Melvin impressed with Anderson's progress

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Melvin impressed with Anderson's progress

Brett Anderson came out of Tuesdays bullpen session welland will continue his rehab with another trip to the bullpen mound Friday inArizona, according to As manager Bob Melvin.Prior to Wednesdays series finale against the Kansas City Royals, Melvin said his24-year-old left-handers hard work has been paying off as he attempts to getback on the mound following Tommy John surgery last July.His bullpens have been really terrific, Melvin said. Watching him throw, youdthink hes rehabbing something else.Anderson threw 45 pitches Tuesday, including his fastball, curve, slider and changeup. The goal is for him to continueto throw in the bullpen every three days until hes ready for live battingpractice, which could come as soon as next week.He has the potential to be a top of the rotation guy, Melvin said.Until Anderson is back to full strength, Melvins top of the rotation includesBrandon McCarthy and Bartolo Colon, two starters the As manager said he wasimpressed with considering the unusual scheduling to start the season.Based on all the variables, theyve done a nice job, Melvin said. GrahamGodfrey and Tommy Milone have also done well.
REWIND: A's beat Royals behind Milone, strong defense
Melvin has had a chance to see the first four starters in his rotation at leastonce now, but projected No. 5 starter Tyson Ross is in Sacramento with theTriple-A River Cats until the As schedule forces Melvin to use a five-manrotation.Ross allowed one run in four innings on April 8, but walked three, threw a wildpitch and quickly racked up 70 pitches, 38 of which were strikes.He pitched out of jams, Melvin said when asked what type of report he hadreceived on Ross. Maybe not his best command, though. Overall, the numberswere fine but hes got to be more precise.

Hahn hit with tough luck, A's lose 2017 spring training opener

Hahn hit with tough luck, A's lose 2017 spring training opener

BOX SCORE

At Mesa, Arizona, Matt Szczur keyed a three-run second inning for the World Series champions and Charcer Burks hit a solo homer in front of 14,929 fans.

Burks also had a diving catch in left field with two on and one out in the eighth inning.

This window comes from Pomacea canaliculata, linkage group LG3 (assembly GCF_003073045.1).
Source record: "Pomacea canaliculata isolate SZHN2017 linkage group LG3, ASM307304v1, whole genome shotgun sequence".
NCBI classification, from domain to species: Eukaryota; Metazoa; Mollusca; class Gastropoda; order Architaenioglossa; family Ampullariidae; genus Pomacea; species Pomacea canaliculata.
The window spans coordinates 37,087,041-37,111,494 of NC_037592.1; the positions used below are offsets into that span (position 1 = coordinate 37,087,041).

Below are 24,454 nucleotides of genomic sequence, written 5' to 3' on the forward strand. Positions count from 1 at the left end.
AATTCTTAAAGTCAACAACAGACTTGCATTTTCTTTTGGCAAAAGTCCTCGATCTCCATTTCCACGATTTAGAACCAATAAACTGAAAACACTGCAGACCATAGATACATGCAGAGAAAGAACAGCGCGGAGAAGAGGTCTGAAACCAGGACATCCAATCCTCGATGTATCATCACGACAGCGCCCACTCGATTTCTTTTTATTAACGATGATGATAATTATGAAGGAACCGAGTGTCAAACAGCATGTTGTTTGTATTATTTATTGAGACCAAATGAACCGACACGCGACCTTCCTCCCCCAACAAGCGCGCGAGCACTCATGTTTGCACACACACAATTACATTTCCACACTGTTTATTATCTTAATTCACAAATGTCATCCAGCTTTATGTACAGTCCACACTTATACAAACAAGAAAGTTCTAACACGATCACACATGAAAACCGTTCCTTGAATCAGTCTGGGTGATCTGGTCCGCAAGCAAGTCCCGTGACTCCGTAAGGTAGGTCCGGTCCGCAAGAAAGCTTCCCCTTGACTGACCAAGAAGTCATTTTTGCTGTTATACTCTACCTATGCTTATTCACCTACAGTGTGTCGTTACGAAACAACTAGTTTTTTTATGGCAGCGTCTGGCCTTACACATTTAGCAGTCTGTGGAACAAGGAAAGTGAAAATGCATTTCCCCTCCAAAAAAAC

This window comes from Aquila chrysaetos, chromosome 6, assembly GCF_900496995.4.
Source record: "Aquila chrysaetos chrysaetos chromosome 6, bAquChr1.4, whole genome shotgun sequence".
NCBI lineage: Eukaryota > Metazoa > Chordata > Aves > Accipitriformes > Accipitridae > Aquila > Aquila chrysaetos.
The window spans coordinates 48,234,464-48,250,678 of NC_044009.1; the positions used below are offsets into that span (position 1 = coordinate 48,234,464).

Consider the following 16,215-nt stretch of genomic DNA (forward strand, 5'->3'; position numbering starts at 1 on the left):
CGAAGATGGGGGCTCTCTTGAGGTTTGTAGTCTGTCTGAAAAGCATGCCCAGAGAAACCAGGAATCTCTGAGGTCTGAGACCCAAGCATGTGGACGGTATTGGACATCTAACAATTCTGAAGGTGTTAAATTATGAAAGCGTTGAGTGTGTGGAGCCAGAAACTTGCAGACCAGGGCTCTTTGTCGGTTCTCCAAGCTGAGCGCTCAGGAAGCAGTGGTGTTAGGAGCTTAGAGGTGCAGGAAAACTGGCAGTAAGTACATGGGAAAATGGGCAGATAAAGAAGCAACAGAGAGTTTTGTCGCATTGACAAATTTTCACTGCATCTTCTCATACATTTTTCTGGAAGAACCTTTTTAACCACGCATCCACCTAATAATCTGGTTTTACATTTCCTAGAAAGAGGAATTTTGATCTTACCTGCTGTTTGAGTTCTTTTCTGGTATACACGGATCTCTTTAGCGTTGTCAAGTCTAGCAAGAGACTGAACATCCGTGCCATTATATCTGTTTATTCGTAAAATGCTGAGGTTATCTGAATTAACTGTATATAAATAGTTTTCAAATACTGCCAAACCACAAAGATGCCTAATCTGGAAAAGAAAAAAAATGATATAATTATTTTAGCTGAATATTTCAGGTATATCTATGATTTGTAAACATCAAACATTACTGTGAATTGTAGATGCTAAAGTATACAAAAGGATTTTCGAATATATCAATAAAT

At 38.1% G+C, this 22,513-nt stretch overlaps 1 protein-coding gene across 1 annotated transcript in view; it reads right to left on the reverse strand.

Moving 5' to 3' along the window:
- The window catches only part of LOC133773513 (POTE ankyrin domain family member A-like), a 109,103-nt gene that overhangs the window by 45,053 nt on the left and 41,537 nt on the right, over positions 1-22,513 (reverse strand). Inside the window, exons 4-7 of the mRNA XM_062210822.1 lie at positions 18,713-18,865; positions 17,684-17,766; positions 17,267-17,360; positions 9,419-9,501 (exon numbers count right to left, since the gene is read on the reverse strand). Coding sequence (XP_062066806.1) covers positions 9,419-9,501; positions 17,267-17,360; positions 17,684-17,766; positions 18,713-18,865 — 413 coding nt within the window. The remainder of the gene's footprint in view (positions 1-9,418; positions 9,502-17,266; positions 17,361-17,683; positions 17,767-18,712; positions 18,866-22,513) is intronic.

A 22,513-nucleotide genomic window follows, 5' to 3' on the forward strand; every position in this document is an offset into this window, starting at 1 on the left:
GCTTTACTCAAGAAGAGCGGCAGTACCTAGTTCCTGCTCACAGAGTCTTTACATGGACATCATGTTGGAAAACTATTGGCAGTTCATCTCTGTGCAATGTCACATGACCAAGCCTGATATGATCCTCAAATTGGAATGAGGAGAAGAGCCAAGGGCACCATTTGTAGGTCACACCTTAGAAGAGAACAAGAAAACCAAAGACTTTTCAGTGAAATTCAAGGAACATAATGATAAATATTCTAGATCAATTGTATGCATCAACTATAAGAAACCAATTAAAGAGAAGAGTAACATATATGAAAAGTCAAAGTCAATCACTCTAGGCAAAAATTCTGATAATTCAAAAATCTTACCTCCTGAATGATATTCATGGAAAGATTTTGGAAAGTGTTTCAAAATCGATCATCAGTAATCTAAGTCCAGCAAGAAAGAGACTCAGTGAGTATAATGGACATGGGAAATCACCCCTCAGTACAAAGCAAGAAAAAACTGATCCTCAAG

Matt Joyce hit a solo home run in his first game with Oakland and Matt Chapman tied it 3-all with a two-run drive in the fourth. Rajai Davis, who hit a tying home run off Aroldis Chapman in the eighth inning of last year's World Series Game 7, opened the game for the Athletics with a walk, then stole second and third but was stranded when Stephen Vogt flied out.

A's starter Jesse Hahn allowed three runs, all in the second, including a two-run single by Szczur that deflected off the pitcher's glove.

Heyward surprised Cubs fans didn’t boo A’s OF Davis more

Heyward surprised Cubs fans didn’t boo A’s OF Davis more

MESA, Ariz. – The Cactus League crowds are different than the ones packed into Wrigley Field. It was only a meaningless split-squad game on a Saturday afternoon in the Arizona sunshine. Finally winning the World Series must have somewhat dulled the edge.

But Cubs outfielder Jason Heyward still thought Rajai Davis would hear it from the sellout crowd of 14,929 at Sloan Park, the what-could-have-been anxiety bubbling up when seeing the Oakland A's leadoff guy who nearly changed the course of baseball history.

"I was surprised he didn't get booed more, but that's just how our fans are," Heyward said. "They're fun like that. They have fun with the game. They acknowledge it. That's pretty cool for Cubs fans to boo you. If anybody boos you from last year, that's kind of an honor, I would say. To be on that side of things, it means you did something great."

As Alfonso Soriano liked to say, they don't boo nobodies. With one big swing, Davis almost unleashed a miserable winter for the Cubs and ended the Cleveland Indians' 68-year drought.

Manager Joe Maddon kept pushing closer Aroldis Chapman, who fired 97 pitches in Games 5, 6, and 7 combined. Davis timed seven straight fastballs in the eighth inning – the last one at 97.1 mph – and drove a Game 7-tying two-run homer just inside the foul pole and onto the left-field patio. In a now-famous rain-delay speech, Heyward gathered his teammates in a Progressive Field weight room as the Cubs regained their composure.

"They booed him, but only the first at-bat," Heyward said. "The second at-bat and the third, I was like: ‘Eh, they kind of just let him off the hook.' They let him be."

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